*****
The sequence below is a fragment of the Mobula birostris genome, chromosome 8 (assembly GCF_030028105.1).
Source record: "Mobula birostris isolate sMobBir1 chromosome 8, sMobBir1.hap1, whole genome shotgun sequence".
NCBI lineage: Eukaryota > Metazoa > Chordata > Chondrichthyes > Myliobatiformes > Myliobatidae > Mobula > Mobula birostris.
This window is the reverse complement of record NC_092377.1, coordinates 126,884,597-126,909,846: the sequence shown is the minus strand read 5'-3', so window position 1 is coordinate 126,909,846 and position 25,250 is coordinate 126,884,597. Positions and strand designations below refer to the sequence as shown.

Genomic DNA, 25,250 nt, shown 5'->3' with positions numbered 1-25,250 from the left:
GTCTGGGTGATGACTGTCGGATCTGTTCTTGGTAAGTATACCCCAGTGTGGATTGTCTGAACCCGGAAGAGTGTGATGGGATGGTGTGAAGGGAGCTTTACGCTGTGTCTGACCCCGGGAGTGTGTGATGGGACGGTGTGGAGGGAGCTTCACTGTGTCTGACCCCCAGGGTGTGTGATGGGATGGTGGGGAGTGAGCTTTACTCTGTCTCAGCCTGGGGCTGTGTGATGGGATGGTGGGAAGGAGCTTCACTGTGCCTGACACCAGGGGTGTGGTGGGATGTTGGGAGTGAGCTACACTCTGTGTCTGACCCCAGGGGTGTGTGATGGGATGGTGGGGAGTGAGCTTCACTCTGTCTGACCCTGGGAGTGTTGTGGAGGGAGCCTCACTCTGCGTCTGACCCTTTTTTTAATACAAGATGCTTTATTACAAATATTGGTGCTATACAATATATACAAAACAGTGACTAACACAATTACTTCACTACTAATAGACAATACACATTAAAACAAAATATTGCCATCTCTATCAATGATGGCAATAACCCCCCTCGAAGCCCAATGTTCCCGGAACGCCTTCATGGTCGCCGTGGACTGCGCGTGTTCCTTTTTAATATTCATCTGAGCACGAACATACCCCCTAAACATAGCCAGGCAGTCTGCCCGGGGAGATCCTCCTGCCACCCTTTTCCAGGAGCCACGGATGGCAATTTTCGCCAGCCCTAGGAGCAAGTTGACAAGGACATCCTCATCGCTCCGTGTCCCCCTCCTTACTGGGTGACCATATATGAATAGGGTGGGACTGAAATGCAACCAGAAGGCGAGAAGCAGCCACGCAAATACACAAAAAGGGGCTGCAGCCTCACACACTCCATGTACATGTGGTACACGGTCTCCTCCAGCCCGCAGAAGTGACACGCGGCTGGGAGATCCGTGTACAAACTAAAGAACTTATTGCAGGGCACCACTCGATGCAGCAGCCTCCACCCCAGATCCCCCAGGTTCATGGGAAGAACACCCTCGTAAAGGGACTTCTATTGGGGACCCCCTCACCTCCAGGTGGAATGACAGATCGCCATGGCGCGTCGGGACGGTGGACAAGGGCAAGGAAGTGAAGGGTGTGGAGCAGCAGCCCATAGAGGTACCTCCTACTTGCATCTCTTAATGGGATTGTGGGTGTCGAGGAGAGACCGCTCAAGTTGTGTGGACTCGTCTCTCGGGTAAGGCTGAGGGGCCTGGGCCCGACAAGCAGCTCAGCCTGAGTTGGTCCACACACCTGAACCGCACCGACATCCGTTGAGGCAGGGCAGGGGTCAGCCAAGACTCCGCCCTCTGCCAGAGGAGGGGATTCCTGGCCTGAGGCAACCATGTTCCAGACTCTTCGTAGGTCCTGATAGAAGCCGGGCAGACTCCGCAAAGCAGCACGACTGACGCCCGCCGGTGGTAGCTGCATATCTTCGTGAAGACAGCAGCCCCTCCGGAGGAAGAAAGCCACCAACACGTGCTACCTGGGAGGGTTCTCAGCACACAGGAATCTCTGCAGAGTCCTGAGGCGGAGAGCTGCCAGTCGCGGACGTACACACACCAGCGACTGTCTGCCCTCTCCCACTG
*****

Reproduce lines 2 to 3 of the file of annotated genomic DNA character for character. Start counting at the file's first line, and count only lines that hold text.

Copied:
Source record: "Mobula birostris isolate sMobBir1 chromosome 8, sMobBir1.hap1, whole genome shotgun sequence".
NCBI lineage: Eukaryota > Metazoa > Chordata > Chondrichthyes > Myliobatiformes > Myliobatidae > Mobula > Mobula birostris.